I swear I chose this book to write about this month before this week's news item.
Title: The Last Out: The Toronto Blue Jays in 1986
Published: Fitzhenry & Whiteside, 1986
Availability: Out of print, and Chapters/Indigo disavows all knowledge. Try Amazon if you're interested
# pages: 148. And a lot of those pages are pictures.
Written By: Buck Martinez
Who Is: The new Blue Jays play-by-play man on Rogers Sportsnet for the 2010 season! How's that for timely?
When I did one of these articles for Martinez's other book, From Worst to First, I noted Martinez's impressive resume. He really has done a lot of different things in his life, and one of the things I mentioned was that he seemed to have written From Worst to First all by himself. Well, I'm not so sure that that's also true of The Last Out. I mean, maybe it is. Someone named Val Francis is listed as the editor; no idea what her actual contributions were. But I look at the writing and wonder if the words are Martinez's or if someone else stuck their oar in.
What It's About: Well, that's the first problem. On one level it's about the 1986 Toronto Blue Jays. The only trouble is that there wasn't a whole lot to say about the 1986 Toronto Blue Jays. Martinez hits the high points--Damaso Garcia burning his uniform, the struggles of Dave Stieb*, the emergence of Mark Eichhorn--but is still unable to crack the 150-page mark. And that's with four chapters devoted to, respectively, an interview with Eichhorn, interviews with George Bell and Jesse Barfield, a review of the great rookies of 1986, and an interview with Tony Fernandez.
On another level, the book is about Buck Martinez coming to terms with the end of his playing career. Martinez had been a major league player since 1969 (he was mentioned in Jim Bouton's Ball Four), and a valuable one in his role, but he had been seriously injured in 1985, and in '86 was trying to make a comeback at the age of 37. It didn't go well, and he hit .181 with little power in 81 games. This kind of material might have made an interesting book, but Martinez isn't real introspective as writers go, so it doesn't come to much.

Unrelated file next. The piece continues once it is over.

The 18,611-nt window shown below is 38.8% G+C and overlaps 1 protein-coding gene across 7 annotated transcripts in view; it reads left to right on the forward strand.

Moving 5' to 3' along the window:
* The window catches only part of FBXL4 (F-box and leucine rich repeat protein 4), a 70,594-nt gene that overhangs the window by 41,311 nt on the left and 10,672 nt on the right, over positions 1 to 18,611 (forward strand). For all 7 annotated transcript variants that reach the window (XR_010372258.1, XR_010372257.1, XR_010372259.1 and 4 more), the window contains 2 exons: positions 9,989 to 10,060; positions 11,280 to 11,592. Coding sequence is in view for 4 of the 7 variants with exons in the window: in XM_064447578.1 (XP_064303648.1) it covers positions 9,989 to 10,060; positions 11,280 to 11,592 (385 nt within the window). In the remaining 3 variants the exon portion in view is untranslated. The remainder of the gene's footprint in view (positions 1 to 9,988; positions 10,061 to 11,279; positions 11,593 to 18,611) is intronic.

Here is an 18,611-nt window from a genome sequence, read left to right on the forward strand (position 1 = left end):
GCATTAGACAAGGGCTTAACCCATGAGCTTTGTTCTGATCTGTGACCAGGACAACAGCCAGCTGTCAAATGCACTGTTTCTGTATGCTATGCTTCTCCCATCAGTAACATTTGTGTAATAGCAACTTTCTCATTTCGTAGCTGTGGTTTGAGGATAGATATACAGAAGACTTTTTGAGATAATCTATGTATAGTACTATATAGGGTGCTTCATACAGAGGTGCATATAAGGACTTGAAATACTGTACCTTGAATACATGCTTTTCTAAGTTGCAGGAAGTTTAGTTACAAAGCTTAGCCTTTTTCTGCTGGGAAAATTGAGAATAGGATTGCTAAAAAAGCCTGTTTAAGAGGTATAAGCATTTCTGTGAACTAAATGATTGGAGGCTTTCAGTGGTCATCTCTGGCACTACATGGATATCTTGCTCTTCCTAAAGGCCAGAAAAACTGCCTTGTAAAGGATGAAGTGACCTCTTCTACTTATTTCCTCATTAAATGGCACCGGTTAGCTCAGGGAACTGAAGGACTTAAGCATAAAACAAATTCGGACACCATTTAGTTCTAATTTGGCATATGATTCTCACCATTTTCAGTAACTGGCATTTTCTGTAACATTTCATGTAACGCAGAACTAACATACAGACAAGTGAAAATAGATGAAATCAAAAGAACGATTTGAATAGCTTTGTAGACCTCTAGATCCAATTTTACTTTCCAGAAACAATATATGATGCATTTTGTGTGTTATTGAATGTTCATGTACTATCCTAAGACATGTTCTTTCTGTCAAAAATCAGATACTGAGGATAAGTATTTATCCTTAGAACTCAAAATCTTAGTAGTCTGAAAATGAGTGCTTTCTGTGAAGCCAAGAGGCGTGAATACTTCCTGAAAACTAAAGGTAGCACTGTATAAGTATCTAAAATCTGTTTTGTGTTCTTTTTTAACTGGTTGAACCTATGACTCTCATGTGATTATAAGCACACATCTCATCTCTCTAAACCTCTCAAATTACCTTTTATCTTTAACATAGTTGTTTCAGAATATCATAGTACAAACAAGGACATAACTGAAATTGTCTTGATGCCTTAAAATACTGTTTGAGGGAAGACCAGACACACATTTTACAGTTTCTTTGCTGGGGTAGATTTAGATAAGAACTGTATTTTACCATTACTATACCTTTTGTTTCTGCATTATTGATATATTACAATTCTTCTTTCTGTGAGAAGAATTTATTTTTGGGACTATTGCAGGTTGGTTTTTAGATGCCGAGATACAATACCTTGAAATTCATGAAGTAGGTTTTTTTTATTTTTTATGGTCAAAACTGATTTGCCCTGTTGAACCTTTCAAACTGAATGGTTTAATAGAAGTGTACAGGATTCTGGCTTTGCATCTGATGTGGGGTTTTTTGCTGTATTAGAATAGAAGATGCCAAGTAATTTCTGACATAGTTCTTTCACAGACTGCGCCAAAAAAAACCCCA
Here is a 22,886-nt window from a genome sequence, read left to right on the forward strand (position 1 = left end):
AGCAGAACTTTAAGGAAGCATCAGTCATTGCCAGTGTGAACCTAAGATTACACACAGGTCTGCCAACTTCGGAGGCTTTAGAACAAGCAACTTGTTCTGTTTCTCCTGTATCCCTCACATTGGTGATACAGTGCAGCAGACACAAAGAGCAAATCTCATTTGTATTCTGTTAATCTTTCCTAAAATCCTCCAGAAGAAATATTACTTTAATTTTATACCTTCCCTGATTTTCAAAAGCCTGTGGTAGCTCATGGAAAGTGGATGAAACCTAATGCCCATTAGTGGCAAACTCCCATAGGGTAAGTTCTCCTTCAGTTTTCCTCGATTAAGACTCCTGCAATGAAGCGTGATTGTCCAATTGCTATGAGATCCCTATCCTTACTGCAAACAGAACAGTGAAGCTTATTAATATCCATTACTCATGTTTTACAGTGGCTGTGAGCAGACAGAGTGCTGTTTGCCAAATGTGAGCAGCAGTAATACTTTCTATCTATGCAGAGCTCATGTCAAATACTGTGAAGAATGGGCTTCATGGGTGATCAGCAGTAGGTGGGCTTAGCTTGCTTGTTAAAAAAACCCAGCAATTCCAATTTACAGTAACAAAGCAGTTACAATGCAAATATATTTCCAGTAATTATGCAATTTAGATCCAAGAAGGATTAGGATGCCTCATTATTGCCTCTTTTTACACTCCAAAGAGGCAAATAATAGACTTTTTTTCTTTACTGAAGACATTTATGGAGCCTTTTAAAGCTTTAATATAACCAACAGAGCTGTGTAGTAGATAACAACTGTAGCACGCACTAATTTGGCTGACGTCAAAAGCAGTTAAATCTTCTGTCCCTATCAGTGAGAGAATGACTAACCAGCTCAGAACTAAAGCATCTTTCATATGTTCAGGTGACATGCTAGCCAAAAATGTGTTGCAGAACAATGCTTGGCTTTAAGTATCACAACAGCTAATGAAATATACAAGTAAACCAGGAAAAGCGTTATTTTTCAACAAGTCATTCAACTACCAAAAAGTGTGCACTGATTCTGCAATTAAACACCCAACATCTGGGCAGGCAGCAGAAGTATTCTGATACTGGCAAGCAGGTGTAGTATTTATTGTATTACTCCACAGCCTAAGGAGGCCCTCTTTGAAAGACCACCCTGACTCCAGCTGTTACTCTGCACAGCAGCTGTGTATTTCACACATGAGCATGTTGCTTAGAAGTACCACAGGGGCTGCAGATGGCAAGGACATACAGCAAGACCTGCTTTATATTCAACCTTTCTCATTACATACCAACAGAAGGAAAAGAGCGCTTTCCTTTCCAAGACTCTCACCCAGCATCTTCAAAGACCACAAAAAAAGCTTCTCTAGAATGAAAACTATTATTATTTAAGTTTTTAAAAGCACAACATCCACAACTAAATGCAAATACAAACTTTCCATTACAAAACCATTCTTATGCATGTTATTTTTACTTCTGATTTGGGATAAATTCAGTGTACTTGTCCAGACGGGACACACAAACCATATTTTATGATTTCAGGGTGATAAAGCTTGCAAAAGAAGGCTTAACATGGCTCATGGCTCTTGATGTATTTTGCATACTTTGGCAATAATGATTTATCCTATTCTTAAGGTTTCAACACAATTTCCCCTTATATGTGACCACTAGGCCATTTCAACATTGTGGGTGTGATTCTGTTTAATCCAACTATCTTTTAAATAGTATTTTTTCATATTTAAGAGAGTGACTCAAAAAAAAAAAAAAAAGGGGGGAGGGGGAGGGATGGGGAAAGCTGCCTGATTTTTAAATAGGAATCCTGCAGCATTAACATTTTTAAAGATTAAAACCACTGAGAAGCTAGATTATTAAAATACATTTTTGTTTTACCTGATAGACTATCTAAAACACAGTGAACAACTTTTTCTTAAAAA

How's the Writing: It isn't great. The book was edited, which is a plus, but where there's quoted dialogue it doesn't ring true, and overall we're left with the impression that this book isn't giving us the inside story on anything. Here's an example, from the Mark Eichhorn interview chapter.
Martinez: You have a knack for reading hitters pretty accurately. You can tell how they are picking up on your pitches, and what you have to do to combat that.
Eichhorn: The first time I face a hitter, I can get a good idea of how they are thinking. A right-handed hitter, for example, may sit tight on my breaking ball, which is my basic pitch. I'll respond by forgetting about the strikeout, or even the out. Instead, I will come inside and jam him. I did that in a couple of games against Minnesota: I had faced those right-handers so many times that they just sat and waited for the breaking ball out over the plate. I switched to my fastball, the sinker in, and I doused a few of those fiery bats!
That's what he did, huh? Doused the fiery bats? Even I don't talk like that.
This is another of the first Blue Jays books I ever had. I've read it enough times that there's no point in saying that I'm not going to read it again, but I'm sure not in a hurry for the next time. There's just not enough here!
Anecdotes: One thing I found interesting is the chapter about how Dave Stieb was in the middle of a big slump and Reggie Jackson came over and gave him a pep talk about character and heart and stuff.
* Stieb is the central figure in any book about the 1980s Blue Jays. The extent to which he overshadows all other players is astonishing.